24 Jan 2005

Le Figaro Interviews Marc Minkovski

A 20 ans, Marc Minkovski fondait les Musiciens du Louvre et, très vite, imprimait sa sensibilité gourmande sur le répertoire baroque, puis sur des Offenbach qui ont fait mouche à Lyon, Grenoble et Paris. On se souvient d’un grand Couronnement de Poppée à Aix-en-Provence, d’un admirable Pelléas et Mélisande, salle Favart, pour le centenaire de l’oeuvre en 2002. A l’Opéra de Paris, Gérard Mortier en fait aujourd’hui un pilier de ce qui ne ressemble pas à de la sagesse : le voici aux commandes musicales d’une nouvelle Flûte enchantée venue du Festival de la Ruhr, et donnée en pâture au délirant groupe catalan La Fura del Baus. Le chef, lui, s’occupe surtout de Mozart. »

21 Jan 2005

John Eliot Gardiner Goes It Alone — Take Two

What is it that urges an eminent musician to spurn the mainstream record industry and set up on his own? Some orchestras have been doing it for quite a while, bypassing the major companies and releasing competitively priced discs of live performances that regularly lead the market and at the same time help to promote the orchestras’ image. Where the London Symphony Orchestra led the way in that field, Sir John Eliot Gardiner, who already has a formidable backlist of recordings to his credit, is now blazing a trail for the individual artist by launching his own label, Soli Deo Gloria, the first two albums of which have just gone on sale. »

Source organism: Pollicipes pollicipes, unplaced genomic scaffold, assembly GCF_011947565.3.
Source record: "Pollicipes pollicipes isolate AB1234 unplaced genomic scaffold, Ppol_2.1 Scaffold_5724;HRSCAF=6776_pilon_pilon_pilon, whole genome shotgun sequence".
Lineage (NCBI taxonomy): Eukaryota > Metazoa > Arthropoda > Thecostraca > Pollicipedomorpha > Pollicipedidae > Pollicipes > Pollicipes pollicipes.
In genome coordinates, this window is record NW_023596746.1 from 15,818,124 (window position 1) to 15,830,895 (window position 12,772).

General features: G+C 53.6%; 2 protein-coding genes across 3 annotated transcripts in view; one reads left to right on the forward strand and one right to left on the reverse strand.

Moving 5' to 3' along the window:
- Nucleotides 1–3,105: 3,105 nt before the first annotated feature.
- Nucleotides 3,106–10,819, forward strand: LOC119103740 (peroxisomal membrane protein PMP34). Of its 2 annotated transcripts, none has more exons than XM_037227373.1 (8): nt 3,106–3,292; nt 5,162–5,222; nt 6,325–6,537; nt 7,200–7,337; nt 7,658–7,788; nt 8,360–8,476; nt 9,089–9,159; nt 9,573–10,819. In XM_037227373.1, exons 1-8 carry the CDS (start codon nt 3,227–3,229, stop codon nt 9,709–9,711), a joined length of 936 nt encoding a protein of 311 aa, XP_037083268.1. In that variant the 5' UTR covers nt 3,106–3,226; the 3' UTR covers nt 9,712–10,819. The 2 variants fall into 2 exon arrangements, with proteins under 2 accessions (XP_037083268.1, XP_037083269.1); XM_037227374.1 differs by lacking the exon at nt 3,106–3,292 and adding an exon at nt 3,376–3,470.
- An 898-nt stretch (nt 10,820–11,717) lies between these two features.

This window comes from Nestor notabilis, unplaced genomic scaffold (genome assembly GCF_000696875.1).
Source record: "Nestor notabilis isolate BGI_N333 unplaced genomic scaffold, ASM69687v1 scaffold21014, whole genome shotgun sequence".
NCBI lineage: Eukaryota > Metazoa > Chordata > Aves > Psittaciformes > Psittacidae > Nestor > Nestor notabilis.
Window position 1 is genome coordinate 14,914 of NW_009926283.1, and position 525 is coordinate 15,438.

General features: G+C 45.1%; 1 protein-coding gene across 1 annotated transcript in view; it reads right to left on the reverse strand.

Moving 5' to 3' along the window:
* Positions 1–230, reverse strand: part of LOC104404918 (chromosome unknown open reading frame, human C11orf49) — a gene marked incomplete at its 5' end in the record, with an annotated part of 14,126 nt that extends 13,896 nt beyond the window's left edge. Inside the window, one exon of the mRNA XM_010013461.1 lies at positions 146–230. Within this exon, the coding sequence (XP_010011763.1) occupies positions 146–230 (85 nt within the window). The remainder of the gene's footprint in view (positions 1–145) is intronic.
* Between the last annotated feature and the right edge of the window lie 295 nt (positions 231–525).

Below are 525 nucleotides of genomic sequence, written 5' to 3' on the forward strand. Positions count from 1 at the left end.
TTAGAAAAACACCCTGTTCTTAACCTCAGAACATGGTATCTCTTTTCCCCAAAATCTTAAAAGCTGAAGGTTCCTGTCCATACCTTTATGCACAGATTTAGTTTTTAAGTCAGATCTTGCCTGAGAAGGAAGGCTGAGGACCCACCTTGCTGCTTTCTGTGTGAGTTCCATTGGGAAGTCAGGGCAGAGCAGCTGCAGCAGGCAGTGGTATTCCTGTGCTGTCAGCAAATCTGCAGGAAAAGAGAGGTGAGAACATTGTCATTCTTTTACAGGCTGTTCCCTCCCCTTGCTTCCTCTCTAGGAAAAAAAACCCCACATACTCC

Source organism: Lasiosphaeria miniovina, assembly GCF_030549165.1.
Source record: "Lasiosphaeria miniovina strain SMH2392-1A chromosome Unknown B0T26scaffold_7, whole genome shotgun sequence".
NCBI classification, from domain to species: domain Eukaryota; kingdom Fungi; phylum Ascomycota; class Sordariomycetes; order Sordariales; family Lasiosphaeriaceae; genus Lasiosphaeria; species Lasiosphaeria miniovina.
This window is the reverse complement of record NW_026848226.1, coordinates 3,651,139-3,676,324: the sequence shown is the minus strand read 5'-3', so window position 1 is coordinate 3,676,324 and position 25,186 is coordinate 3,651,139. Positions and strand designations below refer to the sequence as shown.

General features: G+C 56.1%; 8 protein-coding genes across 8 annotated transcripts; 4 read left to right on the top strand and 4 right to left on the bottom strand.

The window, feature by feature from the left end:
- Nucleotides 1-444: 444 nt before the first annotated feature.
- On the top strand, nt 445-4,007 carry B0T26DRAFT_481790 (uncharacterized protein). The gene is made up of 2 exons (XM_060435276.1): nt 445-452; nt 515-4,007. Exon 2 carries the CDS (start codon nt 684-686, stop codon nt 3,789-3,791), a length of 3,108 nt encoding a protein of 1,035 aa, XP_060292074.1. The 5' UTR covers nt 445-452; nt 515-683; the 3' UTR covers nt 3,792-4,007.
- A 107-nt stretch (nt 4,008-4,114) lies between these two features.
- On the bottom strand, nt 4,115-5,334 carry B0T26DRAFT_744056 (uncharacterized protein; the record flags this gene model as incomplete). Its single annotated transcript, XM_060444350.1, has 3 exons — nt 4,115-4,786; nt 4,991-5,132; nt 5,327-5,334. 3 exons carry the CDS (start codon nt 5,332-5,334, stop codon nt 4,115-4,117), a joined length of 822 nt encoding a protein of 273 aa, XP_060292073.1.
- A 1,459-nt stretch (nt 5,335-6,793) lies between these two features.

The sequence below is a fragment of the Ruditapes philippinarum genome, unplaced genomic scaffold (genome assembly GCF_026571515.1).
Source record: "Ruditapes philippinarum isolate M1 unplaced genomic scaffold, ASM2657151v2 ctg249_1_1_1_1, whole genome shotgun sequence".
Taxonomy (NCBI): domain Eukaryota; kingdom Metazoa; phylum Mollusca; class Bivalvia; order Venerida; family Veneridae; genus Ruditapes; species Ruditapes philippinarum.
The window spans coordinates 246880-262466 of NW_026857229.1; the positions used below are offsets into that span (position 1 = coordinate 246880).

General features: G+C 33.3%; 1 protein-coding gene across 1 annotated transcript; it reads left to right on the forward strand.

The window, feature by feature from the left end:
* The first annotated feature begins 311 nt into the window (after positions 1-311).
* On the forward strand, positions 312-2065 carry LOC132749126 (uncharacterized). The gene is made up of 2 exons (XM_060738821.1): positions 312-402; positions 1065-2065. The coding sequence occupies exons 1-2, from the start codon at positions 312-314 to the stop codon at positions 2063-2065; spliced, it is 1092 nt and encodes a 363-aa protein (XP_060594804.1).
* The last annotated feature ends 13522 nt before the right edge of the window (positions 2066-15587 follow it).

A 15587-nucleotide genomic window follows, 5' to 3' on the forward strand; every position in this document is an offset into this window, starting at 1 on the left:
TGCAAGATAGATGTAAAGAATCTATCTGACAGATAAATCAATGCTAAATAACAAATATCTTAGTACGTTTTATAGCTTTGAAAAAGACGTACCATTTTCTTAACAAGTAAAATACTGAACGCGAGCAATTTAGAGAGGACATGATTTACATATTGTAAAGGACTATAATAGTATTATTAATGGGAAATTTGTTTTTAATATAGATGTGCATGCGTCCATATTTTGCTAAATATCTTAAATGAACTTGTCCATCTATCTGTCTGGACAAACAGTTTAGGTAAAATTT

21 Jan 2005

So Much For Einstein's Theory

For many years Wolfgang Amadeus Mozart’s operatic work Zaide was regarded as a fragment. More than an hour of music was preserved but that was only the arias. Originally they were linked by spoken text, none of which survived. The German musicologist and conductor Andreas Kroeper, who now lives in the Czech Republic, says he has found the missing text and has proved it belonged to Zaide. Mozart started to compose the two-act Singspiel, set in a Turkish harem — a popular setting at that time, some time around 1780 in Salzburg. The libretto, developing similar plots of the period, was written by the Salzburg court musician Johann Andreas Schachtner. But Mozart soon realised a serious piece like that would not go down well with the Viennese audience whose tastes had turned to comic operas. »